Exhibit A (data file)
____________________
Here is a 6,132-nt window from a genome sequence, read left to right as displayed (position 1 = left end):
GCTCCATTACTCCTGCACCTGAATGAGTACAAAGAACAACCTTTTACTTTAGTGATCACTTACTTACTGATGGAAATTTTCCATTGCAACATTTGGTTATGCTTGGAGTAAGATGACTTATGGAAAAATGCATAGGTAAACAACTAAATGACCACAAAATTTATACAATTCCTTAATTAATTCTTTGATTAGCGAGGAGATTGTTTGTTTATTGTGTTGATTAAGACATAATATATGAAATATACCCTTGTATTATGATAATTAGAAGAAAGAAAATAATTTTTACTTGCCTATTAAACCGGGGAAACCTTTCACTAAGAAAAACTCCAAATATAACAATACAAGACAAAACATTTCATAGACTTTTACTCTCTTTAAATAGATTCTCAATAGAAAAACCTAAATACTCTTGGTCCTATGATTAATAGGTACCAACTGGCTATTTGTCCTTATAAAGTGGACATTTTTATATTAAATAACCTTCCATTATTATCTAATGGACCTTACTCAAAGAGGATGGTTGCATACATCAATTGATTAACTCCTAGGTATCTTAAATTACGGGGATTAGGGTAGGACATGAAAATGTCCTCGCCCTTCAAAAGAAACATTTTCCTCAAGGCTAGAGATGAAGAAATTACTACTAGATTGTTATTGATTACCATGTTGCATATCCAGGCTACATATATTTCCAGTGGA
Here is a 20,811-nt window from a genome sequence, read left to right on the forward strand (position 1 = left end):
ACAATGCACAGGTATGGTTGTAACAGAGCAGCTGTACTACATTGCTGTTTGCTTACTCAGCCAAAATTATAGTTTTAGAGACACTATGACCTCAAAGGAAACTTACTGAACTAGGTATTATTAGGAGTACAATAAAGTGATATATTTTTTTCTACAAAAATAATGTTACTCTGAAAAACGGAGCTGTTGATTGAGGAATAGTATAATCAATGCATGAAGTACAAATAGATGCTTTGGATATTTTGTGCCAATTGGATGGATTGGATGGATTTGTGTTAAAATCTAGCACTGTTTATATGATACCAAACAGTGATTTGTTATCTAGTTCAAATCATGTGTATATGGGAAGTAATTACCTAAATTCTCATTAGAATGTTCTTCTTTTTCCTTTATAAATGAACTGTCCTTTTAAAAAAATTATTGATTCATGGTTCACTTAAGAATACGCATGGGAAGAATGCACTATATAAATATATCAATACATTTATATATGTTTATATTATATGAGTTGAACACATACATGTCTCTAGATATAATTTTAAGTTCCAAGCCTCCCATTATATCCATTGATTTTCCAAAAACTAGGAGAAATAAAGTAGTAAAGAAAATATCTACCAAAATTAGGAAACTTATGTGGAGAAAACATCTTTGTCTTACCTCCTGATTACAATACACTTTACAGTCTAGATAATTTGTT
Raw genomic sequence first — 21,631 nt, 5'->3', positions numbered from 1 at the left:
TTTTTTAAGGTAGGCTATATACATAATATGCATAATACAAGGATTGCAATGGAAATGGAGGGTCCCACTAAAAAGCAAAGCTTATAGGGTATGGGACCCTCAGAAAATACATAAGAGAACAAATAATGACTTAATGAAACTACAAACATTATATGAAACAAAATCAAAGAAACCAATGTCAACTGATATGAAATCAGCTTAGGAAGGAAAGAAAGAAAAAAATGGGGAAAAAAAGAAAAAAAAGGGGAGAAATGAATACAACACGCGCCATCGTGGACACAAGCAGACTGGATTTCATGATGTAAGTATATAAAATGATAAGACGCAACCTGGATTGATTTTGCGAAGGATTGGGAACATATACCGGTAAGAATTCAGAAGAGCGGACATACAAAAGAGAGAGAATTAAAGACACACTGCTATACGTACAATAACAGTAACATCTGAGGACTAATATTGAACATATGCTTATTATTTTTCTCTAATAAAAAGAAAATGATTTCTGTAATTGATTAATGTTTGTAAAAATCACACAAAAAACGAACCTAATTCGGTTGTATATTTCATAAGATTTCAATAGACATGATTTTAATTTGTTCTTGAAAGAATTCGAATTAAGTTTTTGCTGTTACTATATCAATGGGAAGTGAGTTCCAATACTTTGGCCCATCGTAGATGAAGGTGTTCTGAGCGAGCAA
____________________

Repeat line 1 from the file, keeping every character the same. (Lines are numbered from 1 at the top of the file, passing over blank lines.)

Here is a 6,132-nt window from a genome sequence, read left to right as displayed (position 1 = left end):